Humans of Harker: Curiosity and confidence

Clarissa Wang explores the world around her through debate


Helen Yang

“Getting past my own head—just being confident in what I say or do—I think that’s my biggest challenge… But I find that as long as I prepare, then I’m fluent enough and confident enough to be proud of what I’m doing. When I go into the [debate] round, the nervousness fades away as I give my speech. That’s when I don’t really care who I’m debating, because I’m confident in myself,” Clarissa Wang (12) said.

Standing in a brown knit sweater over a white dress shirt, Clarissa Wang (12) chooses her words carefully, speaking in an even, paced rhythm. At first glance, Clarissa in her everyday life is the epitome of calmness and modesty—a picture that contrasts starkly from the quick-witted, bold speaker that she becomes during debate tournaments.

“The disconnect between talking to her outside of class and seeing her give a debate speech is significant. It’s not that she’s not confident in her day-to-day actions, she’s just quiet,” speech and debate teacher Greg Achten said. “But in debate speeches, she’s very powerful. She really enjoys learning about and discussing the current events of the day, government policies, the impacts on citizens and society.”

As a captain of the debate team for the past two years and active debater since middle school, Clarissa invests much of her time exploring different political topics in preparation for tournaments. Over the years, debate has not only expanded her political knowledge, but also inspired a new perspective on the world.

“Debate is so hypothetical, like a little policy-making bubble, and a lot of arguments are really far fetched—really low probability and high impact—but I feel like without debate, I wouldn’t have known where to look in order to start becoming more knowledgeable about the world, and I’ve become more politically literate because of the knowledge I’ve gained,” Clarissa said.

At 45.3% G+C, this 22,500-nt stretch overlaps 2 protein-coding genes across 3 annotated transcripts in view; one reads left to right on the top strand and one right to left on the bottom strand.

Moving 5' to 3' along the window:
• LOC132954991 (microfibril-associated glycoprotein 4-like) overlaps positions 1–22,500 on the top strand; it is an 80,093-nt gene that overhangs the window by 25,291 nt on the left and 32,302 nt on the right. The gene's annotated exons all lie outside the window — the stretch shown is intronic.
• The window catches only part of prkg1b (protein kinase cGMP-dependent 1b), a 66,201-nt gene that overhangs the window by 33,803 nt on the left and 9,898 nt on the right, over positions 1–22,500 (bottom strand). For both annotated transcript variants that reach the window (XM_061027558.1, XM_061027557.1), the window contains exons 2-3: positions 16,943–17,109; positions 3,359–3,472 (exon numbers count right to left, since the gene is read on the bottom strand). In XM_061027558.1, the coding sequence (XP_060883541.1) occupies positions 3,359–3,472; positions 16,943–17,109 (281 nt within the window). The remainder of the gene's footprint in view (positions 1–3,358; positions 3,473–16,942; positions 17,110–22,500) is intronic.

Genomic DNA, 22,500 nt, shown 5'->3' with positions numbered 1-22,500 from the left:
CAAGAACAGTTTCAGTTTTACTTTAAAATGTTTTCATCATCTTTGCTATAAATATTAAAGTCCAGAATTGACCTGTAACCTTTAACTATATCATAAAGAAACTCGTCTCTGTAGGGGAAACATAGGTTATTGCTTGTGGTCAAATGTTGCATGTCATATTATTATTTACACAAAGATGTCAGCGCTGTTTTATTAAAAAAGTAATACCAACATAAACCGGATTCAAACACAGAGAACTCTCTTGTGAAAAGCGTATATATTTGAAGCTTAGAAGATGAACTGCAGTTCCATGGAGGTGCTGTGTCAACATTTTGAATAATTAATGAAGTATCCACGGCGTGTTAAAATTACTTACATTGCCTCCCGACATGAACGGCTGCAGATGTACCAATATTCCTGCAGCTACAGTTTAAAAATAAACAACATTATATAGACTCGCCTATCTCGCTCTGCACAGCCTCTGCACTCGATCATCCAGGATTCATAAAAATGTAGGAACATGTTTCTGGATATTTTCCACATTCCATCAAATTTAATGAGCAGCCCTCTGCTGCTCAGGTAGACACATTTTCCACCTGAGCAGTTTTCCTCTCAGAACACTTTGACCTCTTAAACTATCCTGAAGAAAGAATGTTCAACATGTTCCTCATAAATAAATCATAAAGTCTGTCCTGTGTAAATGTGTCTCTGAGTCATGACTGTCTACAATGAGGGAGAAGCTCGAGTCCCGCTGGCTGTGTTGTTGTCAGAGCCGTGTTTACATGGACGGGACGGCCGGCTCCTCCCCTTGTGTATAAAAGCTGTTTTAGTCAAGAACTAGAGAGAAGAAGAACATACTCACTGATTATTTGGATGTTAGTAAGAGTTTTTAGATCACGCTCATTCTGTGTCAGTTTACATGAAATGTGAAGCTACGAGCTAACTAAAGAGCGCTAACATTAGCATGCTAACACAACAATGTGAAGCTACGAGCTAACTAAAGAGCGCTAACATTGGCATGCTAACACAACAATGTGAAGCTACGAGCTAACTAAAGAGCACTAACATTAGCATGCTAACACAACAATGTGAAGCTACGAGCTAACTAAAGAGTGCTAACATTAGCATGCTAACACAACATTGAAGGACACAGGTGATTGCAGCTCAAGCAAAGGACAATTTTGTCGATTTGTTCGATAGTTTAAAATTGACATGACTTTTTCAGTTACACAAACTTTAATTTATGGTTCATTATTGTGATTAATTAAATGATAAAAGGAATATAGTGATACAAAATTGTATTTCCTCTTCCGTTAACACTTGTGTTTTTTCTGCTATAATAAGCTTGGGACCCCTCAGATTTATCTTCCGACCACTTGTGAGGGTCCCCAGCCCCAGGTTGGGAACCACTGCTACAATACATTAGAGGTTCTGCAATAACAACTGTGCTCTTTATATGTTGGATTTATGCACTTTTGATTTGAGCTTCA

Cindy Wang (12), Clarissa’s debate partner, notes that Clarissa dedicates much of her time delving deeply into topics that she cares about.

“She does things in moderation typically, but not with things she’s passionate about—not with lamb, not with hot pot, and certainly not with debate. She’s one of the most hard-working people I know. Our strategies have gotten way more complex than they used to be, and I particularly attribute that to Clarissa’s dedication.”

Clarissa carries her attitude of curiosity beyond debate and into all aspects of her life.

“[Clarissa] has to read a lot of articles for debate research, so she likes to go out and find other things than just what she’s researching for classes and school,” Clarissa’s close friend Ashley Jia (12) said. “She is really interested in random things—she’ll find random Reddit posts or Facebook posts and share cool facts with me, spice up my boring life.”

Beyond its influence on her worldview and potential career paths, however, debate has greatly shaped her personal growth throughout high school and helped foster her self confidence.

“And I find that as long as I prepare, then I’m fluent enough and confident enough to be proud of what I’m doing,” Clarissa said. “When I go into the round, the nervousness fades away when I give my speech. Even if I’m facing someone who’s a really strong opponent, as long as I hear their arguments and know how to respond to them—because I prepare so much—then that’s when I don’t really care who I’m debating, because I’m confident in myself.”